I try to avoid hyperbole, but last Saturday I sat down to watch history being made.
At 1522 EDT on 30 May 2020, Doug Hurley and Bob Behnken in their Dragon capsule blasted off from Cape Canaveral and into low Earth orbit, propelled by the mighty Falcon-9 rocket. This was the first time a private company had sent astronauts to the International Space Station, and the first time since the end of the Space Shuttle program in 2011 that anyone had travelled into space from US soil.
The launch was captivating. I sat there in almost childlike wonderment watching the various stages of the rocket burn-out and detach. I was equally mesmerised watching the beautiful curved profile of the Earth come into view as the speedometer ticked over a mindboggling 27,000 km/h. At the same time, as a patent attorney, I wanted to know what technological leaps forward were necessary to get to this point, and what patents could I find?
The Dragon capsule, the Falcon-9, and numerous other items of interplanetary paraphernalia were produced by SpaceX, Elon Musk’s aerospace company. It’s fair to say that Elon Musk has not always been the biggest champion of patents. Back in 2014, we reported (here) that Elon Musk had taken the decision to allow anyone “in good faith” to use Tesla’s technology to develop their own electric car, Tesla being Musk’s electric car company. The reason given was to incentivise competition and to broaden the electric car market and accompanying infrastructure. It is better to be a large fish in a large pond, than the only fish in a small pond. We noted a year later (here) that Tesla was still filing patent applications, and a quick search today revealed that at least 24 patent applications in the name of Tesla Inc. published in May this year alone.
But what about SpaceX? Well, in an interview back in 2012 (here), Elon Musk claimed that “We have essentially no patents in SpaceX. Our primary long-term competition is in China—if we published patents, it would be farcical, because the Chinese would just use them as a recipe book”. He is not the first to characterise China as some sort of Wild West for IP. However, with the greatest respect, this scepticism of the Chinese patent system is misplaced in this day and age. In the last few decades, China has a done a great deal to shake off this reputation (reported here) and now has a modern and sophisticated patent system, modelled in large part on those used in Europe.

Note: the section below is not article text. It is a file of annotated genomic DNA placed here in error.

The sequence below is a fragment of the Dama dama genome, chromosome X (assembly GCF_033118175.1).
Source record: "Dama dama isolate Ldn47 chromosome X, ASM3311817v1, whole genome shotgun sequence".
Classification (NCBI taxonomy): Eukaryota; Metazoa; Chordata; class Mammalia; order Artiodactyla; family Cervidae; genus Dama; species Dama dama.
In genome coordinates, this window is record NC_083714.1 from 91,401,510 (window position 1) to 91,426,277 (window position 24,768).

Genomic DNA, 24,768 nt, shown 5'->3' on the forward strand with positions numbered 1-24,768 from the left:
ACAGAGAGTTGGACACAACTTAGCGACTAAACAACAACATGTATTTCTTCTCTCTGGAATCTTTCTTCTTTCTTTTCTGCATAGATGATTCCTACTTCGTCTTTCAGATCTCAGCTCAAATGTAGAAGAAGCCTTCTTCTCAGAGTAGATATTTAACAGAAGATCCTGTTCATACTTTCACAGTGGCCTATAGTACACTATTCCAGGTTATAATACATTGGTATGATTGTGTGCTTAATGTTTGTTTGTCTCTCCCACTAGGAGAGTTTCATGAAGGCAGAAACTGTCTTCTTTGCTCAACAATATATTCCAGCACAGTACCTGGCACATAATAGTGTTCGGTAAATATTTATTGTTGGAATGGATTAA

Musk does raise an interesting point though. In the field of space exploration, it is probably fairly easy to hide the various ingenious technical features of a rocket from one’s competitors. When would they ever get close enough to see them? However, this luxury is not available to manufacturers of, for example, consumer products; the secrets of which may be readily reverse engineered, copied, and sold – unless you have a patent.
That said, a search for patent publications filed by SpaceX (or “Space Exploration Technologies Corp.”) does reveal at least 31 results, some published as recently as May this year. Most of the applications are directed to radio communications equipment such as antennas (for example, here), but a few concern various novel materials and metamaterials. Given my background in materials science, when I saw this my interest rocketed.
It is no secret that a large part of SpaceX’s success can be attributed to how it manufactures the rockets. In the 2012 interview, Musk explained that rockets are simply large pressure vessels which need to keep their liquid fuel in, even as the pressure outside drops to effectively zero. Traditionally, rockets were made by machining vast amounts of aluminium, but as he observes, “machining away all that metal takes a lot of time, and it’s very expensive”. The alternative used by SpaceX is to provide that strength using a series of ribs, folds, and hoops which provides reinforcement using far less material. This technique is less expensive than traditional rocket manufacturing methods, not only by saving time and material, but also by saving fuel since the finished rocket is much lighter than its machined predecessors.
As an aside, a staple of first year materials science problem sheets is to show that such a rocket (or any pressure vessel) requires twice as much reinforcement around its circumference than along its length. Curiously, the “hoop” stress in a pressure vessel is approximately double the “longitudinal” stress. This is also why sizzling sausages always split lengthwise, but I digress.
This corrugated aluminium material is the subject of US 2020/0086602 A1, which specifically concerns providing air holes between chambers in a honeycomb material to allow the internal pressure to equalise during launch. If the holes are too small the pressure cannot equalise fast enough, if the holes are too large the strength of the material may be compromised.
In a series of tweets earlier this year, Elon Musk revealed his plan to build a city of 1 million people on Mars by 2050. To achieve this, he intends to launch three “Starships” a day to ferry astronauts to the Red Planet during the brief windows when Mars is closest. Clearly several more giant leaps forward in technology will be needed before this is possible, and no doubt there will be plenty more moments of childlike wonder along the way.
This article is for general information only. Its content is not a statement of the law on any subject and does not constitute advice. Please contact Reddie & Grose LLP for advice before taking any action in reliance on it.